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NC BioGrid Objectives and Requirements

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Our planning and implementation has divided the grid effort into the following areas of concern as organizing principles:

In the language used below, the word "should" denotes an objective whereas "must" denotes a requirement that is essential to the functioning of the grid.


  1. The grid must span multiple independently managed domains. The participating organizations generally do not coordinate their choices of equipment, systems and protocols. They individually chose their own security regimes, and use a variety of authentication and authorization methods.

  2. The grid must include a diverse set of hardware and operating system platforms. This diversity arises from selections made to optimize different criteria, by independently managed domains, and using selection criteria and purchasing decisions which change over time. At the current time, operating systems within the scope of the project include Linux, Solaris, AIX, Windows and MacOS X. Hardware platforms include Intel IA32 and IA64, Sun SPARC, IBM POWER4, and PowerPC G4.

  3. All aspects of grid function should be capable of dynamic update. In other words, it must be possible to add, modify and remove grid resources without downtime.

  4. Nodes that participate in the grid must be configured to meet a set of security standards that are dictated by a superset of the security policies of each organization in order to insure the integrity of data and applications running on the grid.


  1. The grid must integrate multiple distributed, heterogeneous, independently managed data sources. While large, centralized data stores make sense in many situations, we see a continuing need to deal with data sources at many or all of our sites for the indefinite future.

  2. The grid must implement mechanisms to automatically "stage" input files and the applications to the hosts where the computation will take place, and to copy the resulting output to a specified central location. Note that by having the capability to stage applications, we remove the need for an administrator to maintain separate copies of the applications on all nodes in the grid.

  3. The grid should provide data caching and/or replication to minimize network traffic and insure that data close to where it is needed for computation.

  4. The grid should allow the user to find data based on characteristics - the physical location of the data should be transparent to the user.

  5. The grid should implement data encryption and integrity checks (e.g. message digesting) to insure that data is transported across the network in a secure fashion.

  6. The grid must provide the backup/restore mechanisms and policies necessary to prevent data loss and minimize downtime across the grid. This will be critical when we move into the production phase at a later date. For now, backup/restore is provided on a site-by-site basis.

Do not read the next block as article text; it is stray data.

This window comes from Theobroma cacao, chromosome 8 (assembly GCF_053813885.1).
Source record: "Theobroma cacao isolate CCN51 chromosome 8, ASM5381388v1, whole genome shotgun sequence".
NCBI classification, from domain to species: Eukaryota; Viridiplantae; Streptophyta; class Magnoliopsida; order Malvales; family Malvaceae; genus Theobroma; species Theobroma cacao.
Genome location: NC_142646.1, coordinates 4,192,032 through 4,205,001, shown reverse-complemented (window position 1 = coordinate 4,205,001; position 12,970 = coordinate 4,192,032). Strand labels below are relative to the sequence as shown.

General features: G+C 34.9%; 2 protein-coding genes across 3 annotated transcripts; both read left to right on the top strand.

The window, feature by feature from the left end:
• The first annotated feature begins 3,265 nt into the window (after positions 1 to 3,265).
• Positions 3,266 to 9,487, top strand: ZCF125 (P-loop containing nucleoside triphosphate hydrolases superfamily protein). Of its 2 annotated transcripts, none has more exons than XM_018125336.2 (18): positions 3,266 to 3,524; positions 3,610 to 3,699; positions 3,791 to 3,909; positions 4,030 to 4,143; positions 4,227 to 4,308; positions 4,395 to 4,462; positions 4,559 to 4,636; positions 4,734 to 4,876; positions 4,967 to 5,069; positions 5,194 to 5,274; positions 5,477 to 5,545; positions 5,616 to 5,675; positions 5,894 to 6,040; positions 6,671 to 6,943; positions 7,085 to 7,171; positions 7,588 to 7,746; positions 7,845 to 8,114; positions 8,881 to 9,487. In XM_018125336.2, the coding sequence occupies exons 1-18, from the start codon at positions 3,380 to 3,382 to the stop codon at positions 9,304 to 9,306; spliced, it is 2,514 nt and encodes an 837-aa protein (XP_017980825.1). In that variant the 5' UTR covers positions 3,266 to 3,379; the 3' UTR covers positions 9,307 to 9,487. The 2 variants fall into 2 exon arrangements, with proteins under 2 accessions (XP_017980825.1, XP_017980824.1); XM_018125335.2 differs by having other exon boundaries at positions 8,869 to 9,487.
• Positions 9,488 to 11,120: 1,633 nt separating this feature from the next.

1. The grid must allow for independent management of compute resources - we require this for our main sites, but in an academic environment it is common to have further division into sub-sites which are independently managed.

  2. The grid must provide a "meta-scheduler" that can intelligently and transparently select compute resources capable of running a user's job. This entails understanding the current and predicted loads on grid resources, including the ability to interface with third party queuing systems (e.g. Platform LSF and Sun Grid Engine) that are front ending grid-enabled clusters.

  3. The grid should provide job checkpointing so that a failed job from the point at which it failed. This is crucial for large jobs that may take many hours or days to run to completion.

  4. Parallel processing should be available when parallelized code is available for the systems on the grid. The goal is to reduce the job's wall clock time when possible.

  5. The grid must insure that appropriate security mechanisms (e.g. encryption and integrity checks) are in place to protect the components of a job (the application, parameters and associated data) that are moved across the network and stored on a grid node as part of a computation.


  1. The grid must create a uniform name space so that resources can be addressed consistently across the grid. That is, the name by which a resource is referenced should be the same regardless of where it is accessed from on the grid. This is important in a multi-site, multi-domain environment.

  2. The grid must allow local user IDs, security credentials & grid identity mappings to be independently managed at the "site" level, while centrally managing global grid user IDs.

  3. The grid must provide fine grained access control mechanisms to restrict usage of grid resources based on individual and/or organizational identities.

  4. The grid must provide the programming interfaces necessary to build GUIs (preferably browser based) for use by biologists for all of their grid based work -- often referred to as a "portal" -- as well as to customize existing applications to enable them to access the grid.